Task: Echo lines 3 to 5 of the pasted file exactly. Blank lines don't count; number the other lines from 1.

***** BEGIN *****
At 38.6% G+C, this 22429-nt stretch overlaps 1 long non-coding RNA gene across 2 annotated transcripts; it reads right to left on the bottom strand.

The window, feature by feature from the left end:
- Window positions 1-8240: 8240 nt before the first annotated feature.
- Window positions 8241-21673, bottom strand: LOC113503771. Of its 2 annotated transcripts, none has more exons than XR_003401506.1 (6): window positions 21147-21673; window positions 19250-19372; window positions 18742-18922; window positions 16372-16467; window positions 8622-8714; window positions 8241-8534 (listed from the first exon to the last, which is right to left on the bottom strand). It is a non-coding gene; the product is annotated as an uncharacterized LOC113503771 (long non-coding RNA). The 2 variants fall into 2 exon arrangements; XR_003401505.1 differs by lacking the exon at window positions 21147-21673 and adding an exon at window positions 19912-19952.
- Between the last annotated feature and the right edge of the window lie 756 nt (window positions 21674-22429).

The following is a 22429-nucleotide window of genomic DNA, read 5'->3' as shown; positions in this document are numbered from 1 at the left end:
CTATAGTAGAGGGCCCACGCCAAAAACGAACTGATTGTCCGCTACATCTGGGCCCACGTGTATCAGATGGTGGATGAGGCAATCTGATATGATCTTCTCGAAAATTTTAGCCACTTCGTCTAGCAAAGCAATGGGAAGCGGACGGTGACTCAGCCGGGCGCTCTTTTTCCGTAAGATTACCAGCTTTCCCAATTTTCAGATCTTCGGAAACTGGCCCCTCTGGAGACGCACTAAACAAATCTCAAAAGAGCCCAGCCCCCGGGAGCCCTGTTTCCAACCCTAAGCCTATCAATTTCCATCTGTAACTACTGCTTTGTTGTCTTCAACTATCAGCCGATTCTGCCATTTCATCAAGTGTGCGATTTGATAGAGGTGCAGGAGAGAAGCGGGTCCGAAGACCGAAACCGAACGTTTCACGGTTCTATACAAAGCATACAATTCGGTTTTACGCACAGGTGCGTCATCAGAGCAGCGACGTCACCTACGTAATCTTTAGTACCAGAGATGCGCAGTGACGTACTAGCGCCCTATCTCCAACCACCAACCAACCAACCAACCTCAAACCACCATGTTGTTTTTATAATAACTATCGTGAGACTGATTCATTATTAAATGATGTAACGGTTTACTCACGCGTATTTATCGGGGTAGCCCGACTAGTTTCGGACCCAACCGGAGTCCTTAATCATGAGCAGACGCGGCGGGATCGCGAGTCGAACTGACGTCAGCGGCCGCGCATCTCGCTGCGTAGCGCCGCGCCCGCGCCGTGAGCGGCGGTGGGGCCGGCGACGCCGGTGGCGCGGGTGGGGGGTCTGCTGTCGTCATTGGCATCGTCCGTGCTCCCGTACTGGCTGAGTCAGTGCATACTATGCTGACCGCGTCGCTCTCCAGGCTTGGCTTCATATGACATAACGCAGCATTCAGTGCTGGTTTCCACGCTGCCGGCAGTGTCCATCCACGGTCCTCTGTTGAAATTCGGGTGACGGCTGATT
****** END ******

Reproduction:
- Window positions 1-8240: 8240 nt before the first annotated feature.
- Window positions 8241-21673, bottom strand: LOC113503771. Of its 2 annotated transcripts, none has more exons than XR_003401506.1 (6): window positions 21147-21673; window positions 19250-19372; window positions 18742-18922; window positions 16372-16467; window positions 8622-8714; window positions 8241-8534 (listed from the first exon to the last, which is right to left on the bottom strand). It is a non-coding gene; the product is annotated as an uncharacterized LOC113503771 (long non-coding RNA). The 2 variants fall into 2 exon arrangements; XR_003401505.1 differs by lacking the exon at window positions 21147-21673 and adding an exon at window positions 19912-19952.
- Between the last annotated feature and the right edge of the window lie 756 nt (window positions 21674-22429).